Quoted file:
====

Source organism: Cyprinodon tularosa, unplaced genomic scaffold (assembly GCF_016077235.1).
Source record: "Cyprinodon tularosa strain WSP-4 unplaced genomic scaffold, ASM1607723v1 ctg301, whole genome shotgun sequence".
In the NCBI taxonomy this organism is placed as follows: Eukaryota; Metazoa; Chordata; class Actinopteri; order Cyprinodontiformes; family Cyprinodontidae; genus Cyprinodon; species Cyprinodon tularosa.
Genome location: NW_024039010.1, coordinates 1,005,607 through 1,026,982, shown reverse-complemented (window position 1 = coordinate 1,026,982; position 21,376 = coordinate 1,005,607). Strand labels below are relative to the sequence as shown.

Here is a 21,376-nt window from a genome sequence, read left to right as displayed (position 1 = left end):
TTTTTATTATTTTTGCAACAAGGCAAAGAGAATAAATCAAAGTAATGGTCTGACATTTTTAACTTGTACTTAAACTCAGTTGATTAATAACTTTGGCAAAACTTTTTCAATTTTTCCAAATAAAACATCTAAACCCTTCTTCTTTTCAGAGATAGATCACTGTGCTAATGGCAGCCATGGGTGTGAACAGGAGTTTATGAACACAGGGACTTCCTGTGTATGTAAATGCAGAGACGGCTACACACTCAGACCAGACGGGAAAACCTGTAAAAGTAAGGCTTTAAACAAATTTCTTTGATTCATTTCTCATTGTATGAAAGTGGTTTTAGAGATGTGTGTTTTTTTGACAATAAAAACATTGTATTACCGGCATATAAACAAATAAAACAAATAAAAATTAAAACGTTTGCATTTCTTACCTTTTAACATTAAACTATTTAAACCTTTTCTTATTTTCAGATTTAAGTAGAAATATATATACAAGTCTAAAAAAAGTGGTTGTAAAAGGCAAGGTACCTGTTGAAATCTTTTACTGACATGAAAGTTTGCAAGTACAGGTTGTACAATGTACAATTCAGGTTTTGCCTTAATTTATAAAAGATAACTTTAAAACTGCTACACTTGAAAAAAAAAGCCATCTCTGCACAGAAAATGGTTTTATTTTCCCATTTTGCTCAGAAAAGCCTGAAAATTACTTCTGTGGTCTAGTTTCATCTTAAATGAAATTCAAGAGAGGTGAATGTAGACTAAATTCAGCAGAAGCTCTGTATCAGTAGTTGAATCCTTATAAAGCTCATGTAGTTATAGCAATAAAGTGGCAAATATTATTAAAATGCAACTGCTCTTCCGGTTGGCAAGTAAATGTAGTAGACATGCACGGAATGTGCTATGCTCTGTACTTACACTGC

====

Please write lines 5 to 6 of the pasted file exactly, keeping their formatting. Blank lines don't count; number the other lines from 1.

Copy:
Here is a 21,376-nt window from a genome sequence, read left to right as displayed (position 1 = left end):
TTTTTATTATTTTTGCAACAAGGCAAAGAGAATAAATCAAAGTAATGGTCTGACATTTTTAACTTGTACTTAAACTCAGTTGATTAATAACTTTGGCAAAACTTTTTCAATTTTTCCAAATAAAACATCTAAACCCTTCTTCTTTTCAGAGATAGATCACTGTGCTAATGGCAGCCATGGGTGTGAACAGGAGTTTATGAACACAGGGACTTCCTGTGTATGTAAATGCAGAGACGGCTACACACTCAGACCAGACGGGAAAACCTGTAAAAGTAAGGCTTTAAACAAATTTCTTTGATTCATTTCTCATTGTATGAAAGTGGTTTTAGAGATGTGTGTTTTTTTGACAATAAAAACATTGTATTACCGGCATATAAACAAATAAAACAAATAAAAATTAAAACGTTTGCATTTCTTACCTTTTAACATTAAACTATTTAAACCTTTTCTTATTTTCAGATTTAAGTAGAAATATATATACAAGTCTAAAAAAAGTGGTTGTAAAAGGCAAGGTACCTGTTGAAATCTTTTACTGACATGAAAGTTTGCAAGTACAGGTTGTACAATGTACAATTCAGGTTTTGCCTTAATTTATAAAAGATAACTTTAAAACTGCTACACTTGAAAAAAAAAGCCATCTCTGCACAGAAAATGGTTTTATTTTCCCATTTTGCTCAGAAAAGCCTGAAAATTACTTCTGTGGTCTAGTTTCATCTTAAATGAAATTCAAGAGAGGTGAATGTAGACTAAATTCAGCAGAAGCTCTGTATCAGTAGTTGAATCCTTATAAAGCTCATGTAGTTATAGCAATAAAGTGGCAAATATTATTAAAATGCAACTGCTCTTCCGGTTGGCAAGTAAATGTAGTAGACATGCACGGAATGTGCTATGCTCTGTACTTACACTGC